One journalist set out to find out how many housing units the United States needs. The answer was complicated:
- Looking at the number of American households and the number of vacant housing units, Freddie Mac, the government-sponsored purchaser of mortgage-backed securities, estimates a current supply shortage of 3.8 million units, driven by a 40-year collapse in the construction of homes smaller than 1,400 square feet.
- The group Up for Growth also arrived at an estimate of 3.8 million, using data on the total demand for housing and the overall supply of habitable, available units.
- The National Association of Realtors compared the issuance of housing permits with the number of jobs created in 174 different metro areas. It found that only 38 metro regions are permitting enough new homes to keep up with job growth; in more than a dozen areas, including New York, the Bay Area, Boston, Los Angeles, Honolulu, Miami, and Chicago, just one new home is getting built for every 20-plus jobs created. The NAR estimates an “underbuilding gap” of as many as 7 million units.
These numbers draw on data such as vacancy rates, household-formation trends, and building trends. But none of the estimates capture what I’ve come to think of as the affordability gap: the difference between the housing we have and the housing we would need in order to ensure that working-class people could once again live in our big coastal cities for a reasonable cost. Freddie Mac does not purport that building 3.8 million units would make New York accessible to big middle-class families and end homelessess in San Francisco. The National Association of Realtors is not contemplating whether janitors can walk to work in Boston…
To come up with that estimate, the two economists built a complicated model that assumed Americans could move wherever their wages allowed and the housing supply would adjust as it would in a place with typical permitting standards. In such a world, they estimated in some associated work, 53 percent of Americans would not live where they are currently living. San Francisco would have an employed population 510 percent bigger than it does today—implying an overall population of something like 4 million, rather than 815,000, with 2 million housing units instead of 400,000. The Bay Area as a whole would be five times its current size, the economists estimated. The average city would lose 80 percent of its population. And New York would be a startling eight times bigger. Some back-of-the-envelope math (mine, not theirs) suggests that the United States would have—deep breath here—perhaps 75 million more housing units in its productive cities than it currently has.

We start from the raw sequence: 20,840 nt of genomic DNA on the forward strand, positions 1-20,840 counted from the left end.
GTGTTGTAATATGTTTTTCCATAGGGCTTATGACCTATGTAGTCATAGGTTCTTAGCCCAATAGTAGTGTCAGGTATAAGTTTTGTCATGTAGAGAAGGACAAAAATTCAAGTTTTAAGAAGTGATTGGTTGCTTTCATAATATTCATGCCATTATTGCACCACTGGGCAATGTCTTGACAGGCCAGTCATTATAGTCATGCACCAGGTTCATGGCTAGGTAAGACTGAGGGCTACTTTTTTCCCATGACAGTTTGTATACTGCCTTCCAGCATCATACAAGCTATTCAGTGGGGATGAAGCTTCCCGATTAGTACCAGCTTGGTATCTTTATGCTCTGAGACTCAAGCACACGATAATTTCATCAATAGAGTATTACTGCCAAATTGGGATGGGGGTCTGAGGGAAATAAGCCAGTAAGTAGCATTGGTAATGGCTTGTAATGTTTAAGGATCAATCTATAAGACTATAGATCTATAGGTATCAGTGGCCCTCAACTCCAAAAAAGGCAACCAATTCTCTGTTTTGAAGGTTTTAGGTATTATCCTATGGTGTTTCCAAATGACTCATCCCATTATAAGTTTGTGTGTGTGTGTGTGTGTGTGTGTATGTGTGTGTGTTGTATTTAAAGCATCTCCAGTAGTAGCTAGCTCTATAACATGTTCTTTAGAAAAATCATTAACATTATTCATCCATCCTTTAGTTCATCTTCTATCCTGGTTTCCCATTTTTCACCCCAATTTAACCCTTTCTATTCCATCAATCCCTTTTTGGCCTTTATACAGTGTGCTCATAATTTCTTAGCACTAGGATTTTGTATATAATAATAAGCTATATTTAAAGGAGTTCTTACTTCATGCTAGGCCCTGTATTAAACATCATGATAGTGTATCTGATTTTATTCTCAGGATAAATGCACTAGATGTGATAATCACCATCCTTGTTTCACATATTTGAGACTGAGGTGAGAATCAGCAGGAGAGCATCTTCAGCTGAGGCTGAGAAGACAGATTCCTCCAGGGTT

Considering such big numbers can be both helpful and daunting. The sheer size of these figures – multiple millions to tens of millions – highlights the scope of the problem. Housing is not a small issue; it is a large issue that needs addressing. Big numbers can help convince people this is an important social issue to address. On the other hand, these figures are daunting. That is a lot of housing units to consider. How can small efforts contribute to such a big need? Who can address this?
Even if the various methods and experts above do not agree on the same numbers, together they suggest much needs to be done. Can we get a commitment from states or cities to approve more units proportionate to their populations? I could imagine some kind of pledge drive and counting system to see the progress toward a sizable goal. Or, how about a long-term plan on the scale of a Manhattan Project or a space race to get units built? Of course, addressing housing at the federal level is difficult.